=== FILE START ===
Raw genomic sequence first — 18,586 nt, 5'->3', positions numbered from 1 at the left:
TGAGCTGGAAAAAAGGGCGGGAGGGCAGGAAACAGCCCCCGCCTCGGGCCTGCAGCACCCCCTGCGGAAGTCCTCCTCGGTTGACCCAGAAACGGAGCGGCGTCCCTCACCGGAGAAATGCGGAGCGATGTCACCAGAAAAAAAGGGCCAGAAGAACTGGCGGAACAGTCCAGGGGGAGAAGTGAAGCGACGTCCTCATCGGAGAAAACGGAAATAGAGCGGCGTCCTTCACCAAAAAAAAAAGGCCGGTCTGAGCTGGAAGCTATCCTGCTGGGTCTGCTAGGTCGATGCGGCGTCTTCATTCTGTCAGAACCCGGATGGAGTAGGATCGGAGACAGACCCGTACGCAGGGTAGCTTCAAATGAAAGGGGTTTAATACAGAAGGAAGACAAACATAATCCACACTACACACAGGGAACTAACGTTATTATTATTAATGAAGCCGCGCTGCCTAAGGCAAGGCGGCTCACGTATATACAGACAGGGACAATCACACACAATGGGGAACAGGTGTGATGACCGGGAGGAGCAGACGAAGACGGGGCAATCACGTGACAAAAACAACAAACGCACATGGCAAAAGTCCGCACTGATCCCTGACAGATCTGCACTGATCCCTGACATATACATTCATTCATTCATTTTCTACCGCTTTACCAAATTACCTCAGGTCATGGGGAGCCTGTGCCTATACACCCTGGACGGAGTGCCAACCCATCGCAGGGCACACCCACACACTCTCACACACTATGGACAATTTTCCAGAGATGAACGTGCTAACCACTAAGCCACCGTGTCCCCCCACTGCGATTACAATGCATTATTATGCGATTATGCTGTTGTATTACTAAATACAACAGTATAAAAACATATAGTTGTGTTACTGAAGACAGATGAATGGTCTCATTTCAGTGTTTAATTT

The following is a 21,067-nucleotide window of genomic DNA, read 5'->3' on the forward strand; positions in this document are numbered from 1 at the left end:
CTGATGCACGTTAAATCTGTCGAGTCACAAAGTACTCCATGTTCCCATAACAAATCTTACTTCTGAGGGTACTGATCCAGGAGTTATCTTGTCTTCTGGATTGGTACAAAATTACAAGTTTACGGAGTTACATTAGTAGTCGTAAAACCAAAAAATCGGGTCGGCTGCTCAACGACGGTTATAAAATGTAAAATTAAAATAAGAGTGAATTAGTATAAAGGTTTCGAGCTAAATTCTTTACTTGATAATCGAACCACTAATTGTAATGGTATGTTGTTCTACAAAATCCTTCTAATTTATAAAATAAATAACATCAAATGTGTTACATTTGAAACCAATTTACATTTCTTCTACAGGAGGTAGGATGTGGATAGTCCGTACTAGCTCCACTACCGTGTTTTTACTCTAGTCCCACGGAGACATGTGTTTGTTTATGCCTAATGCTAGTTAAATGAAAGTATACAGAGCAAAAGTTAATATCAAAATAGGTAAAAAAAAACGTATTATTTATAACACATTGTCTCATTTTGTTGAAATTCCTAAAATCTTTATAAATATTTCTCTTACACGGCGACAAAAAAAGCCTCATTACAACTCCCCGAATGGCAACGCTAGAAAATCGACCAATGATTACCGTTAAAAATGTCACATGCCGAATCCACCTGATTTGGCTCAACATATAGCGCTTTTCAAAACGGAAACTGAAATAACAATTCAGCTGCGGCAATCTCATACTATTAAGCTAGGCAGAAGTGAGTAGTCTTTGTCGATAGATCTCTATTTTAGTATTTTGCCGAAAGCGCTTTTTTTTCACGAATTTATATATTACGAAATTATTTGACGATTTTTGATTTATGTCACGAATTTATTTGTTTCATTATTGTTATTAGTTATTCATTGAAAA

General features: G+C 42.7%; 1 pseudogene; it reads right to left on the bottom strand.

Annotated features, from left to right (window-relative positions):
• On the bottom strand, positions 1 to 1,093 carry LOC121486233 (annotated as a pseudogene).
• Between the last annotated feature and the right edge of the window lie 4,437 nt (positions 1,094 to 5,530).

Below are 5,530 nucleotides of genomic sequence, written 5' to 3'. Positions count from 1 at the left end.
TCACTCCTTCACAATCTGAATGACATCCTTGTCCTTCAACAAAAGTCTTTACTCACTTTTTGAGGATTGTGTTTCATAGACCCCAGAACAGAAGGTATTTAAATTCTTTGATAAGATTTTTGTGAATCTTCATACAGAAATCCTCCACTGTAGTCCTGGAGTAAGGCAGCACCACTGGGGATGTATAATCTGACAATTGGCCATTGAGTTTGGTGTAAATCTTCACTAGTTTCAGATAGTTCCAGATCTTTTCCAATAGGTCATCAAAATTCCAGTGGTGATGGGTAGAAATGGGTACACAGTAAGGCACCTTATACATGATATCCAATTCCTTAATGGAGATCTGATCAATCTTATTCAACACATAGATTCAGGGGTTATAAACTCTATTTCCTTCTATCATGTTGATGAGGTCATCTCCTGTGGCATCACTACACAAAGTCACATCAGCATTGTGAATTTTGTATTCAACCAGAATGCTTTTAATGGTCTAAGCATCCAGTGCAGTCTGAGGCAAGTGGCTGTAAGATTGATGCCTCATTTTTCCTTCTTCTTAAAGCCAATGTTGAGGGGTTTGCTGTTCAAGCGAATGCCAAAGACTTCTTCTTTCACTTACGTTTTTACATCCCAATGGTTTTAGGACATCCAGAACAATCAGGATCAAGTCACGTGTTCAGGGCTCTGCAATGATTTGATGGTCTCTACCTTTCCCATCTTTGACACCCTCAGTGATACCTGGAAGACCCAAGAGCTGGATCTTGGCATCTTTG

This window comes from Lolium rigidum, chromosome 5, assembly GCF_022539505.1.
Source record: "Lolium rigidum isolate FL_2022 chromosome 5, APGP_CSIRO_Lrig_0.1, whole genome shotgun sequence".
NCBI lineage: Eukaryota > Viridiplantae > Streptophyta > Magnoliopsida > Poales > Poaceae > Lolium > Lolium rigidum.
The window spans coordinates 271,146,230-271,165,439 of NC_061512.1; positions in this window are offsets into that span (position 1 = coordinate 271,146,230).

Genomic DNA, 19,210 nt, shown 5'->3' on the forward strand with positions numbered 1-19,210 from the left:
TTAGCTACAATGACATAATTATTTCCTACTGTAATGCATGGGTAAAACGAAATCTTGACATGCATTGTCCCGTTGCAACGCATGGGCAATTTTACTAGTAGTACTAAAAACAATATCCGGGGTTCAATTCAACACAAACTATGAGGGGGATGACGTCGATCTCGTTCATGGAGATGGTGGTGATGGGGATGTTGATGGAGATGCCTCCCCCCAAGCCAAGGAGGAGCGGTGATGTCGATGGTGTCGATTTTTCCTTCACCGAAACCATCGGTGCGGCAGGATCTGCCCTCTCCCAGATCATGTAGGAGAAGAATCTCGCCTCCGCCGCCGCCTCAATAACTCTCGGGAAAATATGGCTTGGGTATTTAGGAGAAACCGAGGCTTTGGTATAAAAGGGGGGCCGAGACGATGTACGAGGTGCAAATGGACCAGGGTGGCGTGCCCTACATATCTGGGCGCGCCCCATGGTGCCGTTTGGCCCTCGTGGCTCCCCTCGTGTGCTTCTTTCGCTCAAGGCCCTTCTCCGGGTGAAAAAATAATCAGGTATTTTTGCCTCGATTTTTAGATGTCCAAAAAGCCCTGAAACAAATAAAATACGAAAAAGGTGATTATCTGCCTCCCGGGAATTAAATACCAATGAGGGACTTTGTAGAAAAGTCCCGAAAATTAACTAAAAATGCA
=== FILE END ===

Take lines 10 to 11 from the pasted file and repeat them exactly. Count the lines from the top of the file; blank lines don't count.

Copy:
TCACTCCTTCACAATCTGAATGACATCCTTGTCCTTCAACAAAAGTCTTTACTCACTTTTTGAGGATTGTGTTTCATAGACCCCAGAACAGAAGGTATTTAAATTCTTTGATAAGATTTTTGTGAATCTTCATACAGAAATCCTCCACTGTAGTCCTGGAGTAAGGCAGCACCACTGGGGATGTATAATCTGACAATTGGCCATTGAGTTTGGTGTAAATCTTCACTAGTTTCAGATAGTTCCAGATCTTTTCCAATAGGTCATCAAAATTCCAGTGGTGATGGGTAGAAATGGGTACACAGTAAGGCACCTTATACATGATATCCAATTCCTTAATGGAGATCTGATCAATCTTATTCAACACATAGATTCAGGGGTTATAAACTCTATTTCCTTCTATCATGTTGATGAGGTCATCTCCTGTGGCATCACTACACAAAGTCACATCAGCATTGTGAATTTTGTATTCAACCAGAATGCTTTTAATGGTCTAAGCATCCAGTGCAGTCTGAGGCAAGTGGCTGTAAGATTGATGCCTCATTTTTCCTTCTTCTTAAAGCCAATGTTGAGGGGTTTGCTGTTCAAGCGAATGCCAAAGACTTCTTCTTTCACTTACGTTTTTACATCCCAATGGTTTTAGGACATCCAGAACAATCAGGATCAAGTCACGTGTTCAGGGCTCTGCAATGATTTGATGGTCTCTACCTTTCCCATCTTTGACACCCTCAGTGATACCTGGAAGACCCAAGAGCTGGATCTTGGCATCTTTG

This window comes from Lolium rigidum, chromosome 5, assembly GCF_022539505.1.